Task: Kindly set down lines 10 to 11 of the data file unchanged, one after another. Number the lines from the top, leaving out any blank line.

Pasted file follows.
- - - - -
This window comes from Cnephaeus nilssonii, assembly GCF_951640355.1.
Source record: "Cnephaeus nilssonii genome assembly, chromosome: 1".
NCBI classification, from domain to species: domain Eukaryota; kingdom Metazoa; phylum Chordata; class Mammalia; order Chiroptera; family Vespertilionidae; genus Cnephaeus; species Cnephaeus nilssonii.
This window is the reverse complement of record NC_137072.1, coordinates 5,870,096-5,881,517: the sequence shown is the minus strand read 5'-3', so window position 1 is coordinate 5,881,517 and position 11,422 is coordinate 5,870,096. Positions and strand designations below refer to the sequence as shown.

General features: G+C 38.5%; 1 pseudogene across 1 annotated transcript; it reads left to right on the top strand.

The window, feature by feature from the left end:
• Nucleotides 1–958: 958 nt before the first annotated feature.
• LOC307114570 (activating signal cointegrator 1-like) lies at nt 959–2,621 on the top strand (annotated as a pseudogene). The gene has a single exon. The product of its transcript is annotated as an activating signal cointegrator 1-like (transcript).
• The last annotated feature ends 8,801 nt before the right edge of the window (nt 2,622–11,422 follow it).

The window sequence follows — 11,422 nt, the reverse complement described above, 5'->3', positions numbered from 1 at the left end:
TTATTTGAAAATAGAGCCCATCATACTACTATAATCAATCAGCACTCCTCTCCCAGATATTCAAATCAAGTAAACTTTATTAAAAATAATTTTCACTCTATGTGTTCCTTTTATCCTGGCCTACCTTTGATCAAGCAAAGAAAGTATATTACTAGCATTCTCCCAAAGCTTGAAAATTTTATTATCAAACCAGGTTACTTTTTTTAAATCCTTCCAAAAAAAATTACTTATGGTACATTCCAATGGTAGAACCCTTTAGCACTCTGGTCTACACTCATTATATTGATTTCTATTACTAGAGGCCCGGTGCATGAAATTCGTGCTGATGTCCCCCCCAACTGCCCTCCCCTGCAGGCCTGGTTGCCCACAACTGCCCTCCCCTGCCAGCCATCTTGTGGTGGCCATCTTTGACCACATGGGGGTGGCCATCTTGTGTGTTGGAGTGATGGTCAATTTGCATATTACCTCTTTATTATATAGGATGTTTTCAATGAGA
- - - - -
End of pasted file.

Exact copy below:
The window sequence follows — 11,422 nt, the reverse complement described above, 5'->3', positions numbered from 1 at the left end:
TTATTTGAAAATAGAGCCCATCATACTACTATAATCAATCAGCACTCCTCTCCCAGATATTCAAATCAAGTAAACTTTATTAAAAATAATTTTCACTCTATGTGTTCCTTTTATCCTGGCCTACCTTTGATCAAGCAAAGAAAGTATATTACTAGCATTCTCCCAAAGCTTGAAAATTTTATTATCAAACCAGGTTACTTTTTTTAAATCCTTCCAAAAAAAATTACTTATGGTACATTCCAATGGTAGAACCCTTTAGCACTCTGGTCTACACTCATTATATTGATTTCTATTACTAGAGGCCCGGTGCATGAAATTCGTGCTGATGTCCCCCCCAACTGCCCTCCCCTGCAGGCCTGGTTGCCCACAACTGCCCTCCCCTGCCAGCCATCTTGTGGTGGCCATCTTTGACCACATGGGGGTGGCCATCTTGTGTGTTGGAGTGATGGTCAATTTGCATATTACCTCTTTATTATATAGGATGTTTTCAATGAGA